Urological Management and Complications in Spinal Cord Injury Patients: a 40- to 50-Year Follow-Up Study

To assess the management and types of urological complications in spinal cord injury (SCI) patients and to explore the risk factors for these complications.

43 SCI patients with a median follow-up of 45 (range 40 to 50) years were included in this retrospective study. All medical charts were reviewed for demographics, urological complications and bladder management.

Recurrent urinary tract infection (UTI) was noted in all patients, with an average incidence of 6.1 cases/5-year per person. UTI incidence peaked in the 1st and the 10th 5-year intervals. Beside UTI the most common complications were: bladder stone (49%), hydronephrosis (47%), vesicoureteral reflux (33%). Most complications initially occurred during the first 25 years post injury. Male gender, cervical injury and condom catheter use were closely related to complications, particularly UTI and renal insufficiency. The bladder managements used for the longest period were condom catheter in males (79%) and clean intermittent catheterization in females (33%), with an average maintenance of 23.6 and 38 years, respectively.

With long follow-up, a wide and complex range of urologic complications occurred in SCI patients and continue to do so throughout the period of follow-up. A greater risk for urologic complications may be seen with certain factors (male gender, cervical SCI, condom catheter use); however, all patients with SCI are at risk for urinary complications over time. Thus, even long-term patients that are thought to be "stable" require regular follow-up and surveillance.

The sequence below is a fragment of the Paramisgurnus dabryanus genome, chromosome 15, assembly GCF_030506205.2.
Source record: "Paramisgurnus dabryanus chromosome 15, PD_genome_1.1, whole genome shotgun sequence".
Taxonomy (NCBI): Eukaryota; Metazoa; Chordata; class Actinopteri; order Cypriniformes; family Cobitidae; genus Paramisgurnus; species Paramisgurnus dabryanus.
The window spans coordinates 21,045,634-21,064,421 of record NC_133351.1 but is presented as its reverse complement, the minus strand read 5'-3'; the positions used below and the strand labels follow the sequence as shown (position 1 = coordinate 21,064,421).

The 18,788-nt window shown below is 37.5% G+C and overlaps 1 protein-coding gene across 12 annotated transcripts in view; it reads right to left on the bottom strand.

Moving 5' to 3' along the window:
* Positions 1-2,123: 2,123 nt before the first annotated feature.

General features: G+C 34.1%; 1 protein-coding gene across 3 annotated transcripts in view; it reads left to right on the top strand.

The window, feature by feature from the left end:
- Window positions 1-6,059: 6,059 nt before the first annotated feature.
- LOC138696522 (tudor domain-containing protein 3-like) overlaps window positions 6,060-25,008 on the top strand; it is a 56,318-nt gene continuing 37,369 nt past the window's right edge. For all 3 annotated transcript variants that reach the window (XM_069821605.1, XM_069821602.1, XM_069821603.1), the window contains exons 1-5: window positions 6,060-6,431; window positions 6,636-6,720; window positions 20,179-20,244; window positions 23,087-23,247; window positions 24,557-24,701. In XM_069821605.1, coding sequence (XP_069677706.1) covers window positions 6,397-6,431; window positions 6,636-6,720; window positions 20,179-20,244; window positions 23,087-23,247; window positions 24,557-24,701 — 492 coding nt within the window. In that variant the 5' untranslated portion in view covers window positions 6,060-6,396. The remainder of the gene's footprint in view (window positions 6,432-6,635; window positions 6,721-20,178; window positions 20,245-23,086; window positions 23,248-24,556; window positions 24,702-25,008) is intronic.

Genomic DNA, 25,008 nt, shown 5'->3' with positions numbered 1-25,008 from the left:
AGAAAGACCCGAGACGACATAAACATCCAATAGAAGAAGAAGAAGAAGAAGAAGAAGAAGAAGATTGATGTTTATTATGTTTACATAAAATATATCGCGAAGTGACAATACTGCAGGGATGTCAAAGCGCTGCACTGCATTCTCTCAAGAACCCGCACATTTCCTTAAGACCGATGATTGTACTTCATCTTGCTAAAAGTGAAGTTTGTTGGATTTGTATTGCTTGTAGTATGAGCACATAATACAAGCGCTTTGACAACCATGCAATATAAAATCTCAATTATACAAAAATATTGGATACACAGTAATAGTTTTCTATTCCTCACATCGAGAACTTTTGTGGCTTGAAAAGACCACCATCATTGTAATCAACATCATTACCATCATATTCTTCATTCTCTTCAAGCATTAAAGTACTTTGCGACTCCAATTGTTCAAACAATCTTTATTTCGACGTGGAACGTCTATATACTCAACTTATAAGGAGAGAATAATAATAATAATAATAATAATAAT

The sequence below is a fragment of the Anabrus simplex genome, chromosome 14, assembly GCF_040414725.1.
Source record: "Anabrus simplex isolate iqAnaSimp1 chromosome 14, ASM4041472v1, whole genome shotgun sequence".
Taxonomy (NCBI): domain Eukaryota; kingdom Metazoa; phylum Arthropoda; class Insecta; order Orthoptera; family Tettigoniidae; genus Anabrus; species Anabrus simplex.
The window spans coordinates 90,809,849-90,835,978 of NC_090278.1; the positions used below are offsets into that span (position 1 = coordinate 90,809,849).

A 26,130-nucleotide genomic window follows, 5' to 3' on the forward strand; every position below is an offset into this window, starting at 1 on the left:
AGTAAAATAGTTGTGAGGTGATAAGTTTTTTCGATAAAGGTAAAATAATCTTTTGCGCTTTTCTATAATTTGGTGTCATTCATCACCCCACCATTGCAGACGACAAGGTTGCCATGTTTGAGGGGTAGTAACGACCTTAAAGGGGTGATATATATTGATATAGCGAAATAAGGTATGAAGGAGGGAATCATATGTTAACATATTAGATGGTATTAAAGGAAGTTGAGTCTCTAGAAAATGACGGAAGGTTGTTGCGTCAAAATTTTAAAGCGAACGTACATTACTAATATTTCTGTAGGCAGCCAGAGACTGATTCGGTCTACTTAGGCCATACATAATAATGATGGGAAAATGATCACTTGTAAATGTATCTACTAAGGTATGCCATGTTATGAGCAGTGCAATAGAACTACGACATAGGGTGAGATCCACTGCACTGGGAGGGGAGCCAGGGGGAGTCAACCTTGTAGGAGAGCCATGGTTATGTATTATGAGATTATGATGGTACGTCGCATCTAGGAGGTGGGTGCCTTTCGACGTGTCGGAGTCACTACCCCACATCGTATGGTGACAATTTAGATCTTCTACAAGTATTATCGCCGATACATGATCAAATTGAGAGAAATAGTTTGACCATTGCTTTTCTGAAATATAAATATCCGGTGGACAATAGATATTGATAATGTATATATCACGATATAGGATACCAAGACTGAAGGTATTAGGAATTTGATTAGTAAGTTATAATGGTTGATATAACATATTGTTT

Urology. 2017 Mar 16 [Epub ahead of print]

Yunliang Gao, Teresa Danforth, David Ginsberg

Department of Urology, The Second Xiangya Hospital, Central South University, Changsha 410011, China; Department of Urology, Keck School of Medicine, University of Southern California, Los Angeles, CA 90089, USA., Department of Urology, SUNY Buffalo School of Medicine and Biomedical Sciences, Buffalo General Hospital, Buffalo, NY 14203, USA., Department of Urology, Keck School of Medicine, University of Southern California, Los Angeles, CA 90089, USA; Department of Urology, Rancho Los Amigos National Rehabilitation Center, Downey, CA 90242, USA. Electronic address: .

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